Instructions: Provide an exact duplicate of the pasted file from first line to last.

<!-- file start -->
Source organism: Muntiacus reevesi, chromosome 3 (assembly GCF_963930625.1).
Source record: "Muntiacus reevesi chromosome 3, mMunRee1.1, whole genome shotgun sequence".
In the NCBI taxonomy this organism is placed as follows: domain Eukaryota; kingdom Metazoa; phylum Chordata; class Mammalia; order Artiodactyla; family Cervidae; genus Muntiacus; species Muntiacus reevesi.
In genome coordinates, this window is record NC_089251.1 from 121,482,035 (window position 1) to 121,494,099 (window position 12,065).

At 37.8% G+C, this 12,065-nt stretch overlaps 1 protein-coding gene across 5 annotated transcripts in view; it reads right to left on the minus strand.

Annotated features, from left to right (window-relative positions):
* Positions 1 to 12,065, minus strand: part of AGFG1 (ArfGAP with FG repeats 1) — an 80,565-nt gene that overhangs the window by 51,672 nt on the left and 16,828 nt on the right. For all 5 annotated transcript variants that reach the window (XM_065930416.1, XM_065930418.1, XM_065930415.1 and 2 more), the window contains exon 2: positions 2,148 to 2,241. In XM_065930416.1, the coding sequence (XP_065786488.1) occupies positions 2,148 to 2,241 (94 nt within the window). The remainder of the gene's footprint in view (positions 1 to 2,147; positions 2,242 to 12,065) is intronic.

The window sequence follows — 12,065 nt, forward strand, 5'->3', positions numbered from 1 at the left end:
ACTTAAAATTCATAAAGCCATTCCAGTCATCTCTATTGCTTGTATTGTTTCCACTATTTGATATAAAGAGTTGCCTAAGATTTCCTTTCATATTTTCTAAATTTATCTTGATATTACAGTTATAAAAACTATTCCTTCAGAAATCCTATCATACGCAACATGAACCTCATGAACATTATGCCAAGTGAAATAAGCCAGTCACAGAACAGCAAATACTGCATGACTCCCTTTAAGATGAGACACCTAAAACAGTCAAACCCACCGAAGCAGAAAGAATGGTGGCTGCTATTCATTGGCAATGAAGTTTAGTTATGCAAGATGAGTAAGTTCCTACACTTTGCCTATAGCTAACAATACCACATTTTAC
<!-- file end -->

Source organism: Muntiacus reevesi, chromosome 3 (assembly GCF_963930625.1).
Source record: "Muntiacus reevesi chromosome 3, mMunRee1.1, whole genome shotgun sequence".
In the NCBI taxonomy this organism is placed as follows: domain Eukaryota; kingdom Metazoa; phylum Chordata; class Mammalia; order Artiodactyla; family Cervidae; genus Muntiacus; species Muntiacus reevesi.
In genome coordinates, this window is record NC_089251.1 from 121,482,035 (window position 1) to 121,494,099 (window position 12,065).

At 37.8% G+C, this 12,065-nt stretch overlaps 1 protein-coding gene across 5 annotated transcripts in view; it reads right to left on the minus strand.

Annotated features, from left to right (window-relative positions):
* Positions 1 to 12,065, minus strand: part of AGFG1 (ArfGAP with FG repeats 1) — an 80,565-nt gene that overhangs the window by 51,672 nt on the left and 16,828 nt on the right. For all 5 annotated transcript variants that reach the window (XM_065930416.1, XM_065930418.1, XM_065930415.1 and 2 more), the window contains exon 2: positions 2,148 to 2,241. In XM_065930416.1, the coding sequence (XP_065786488.1) occupies positions 2,148 to 2,241 (94 nt within the window). The remainder of the gene's footprint in view (positions 1 to 2,147; positions 2,242 to 12,065) is intronic.

The window sequence follows — 12,065 nt, forward strand, 5'->3', positions numbered from 1 at the left end:
ACTTAAAATTCATAAAGCCATTCCAGTCATCTCTATTGCTTGTATTGTTTCCACTATTTGATATAAAGAGTTGCCTAAGATTTCCTTTCATATTTTCTAAATTTATCTTGATATTACAGTTATAAAAACTATTCCTTCAGAAATCCTATCATACGCAACATGAACCTCATGAACATTATGCCAAGTGAAATAAGCCAGTCACAGAACAGCAAATACTGCATGACTCCCTTTAAGATGAGACACCTAAAACAGTCAAACCCACCGAAGCAGAAAGAATGGTGGCTGCTATTCATTGGCAATGAAGTTTAGTTATGCAAGATGAGTAAGTTCCTACACTTTGCCTATAGCTAACAATACCACATTTTAC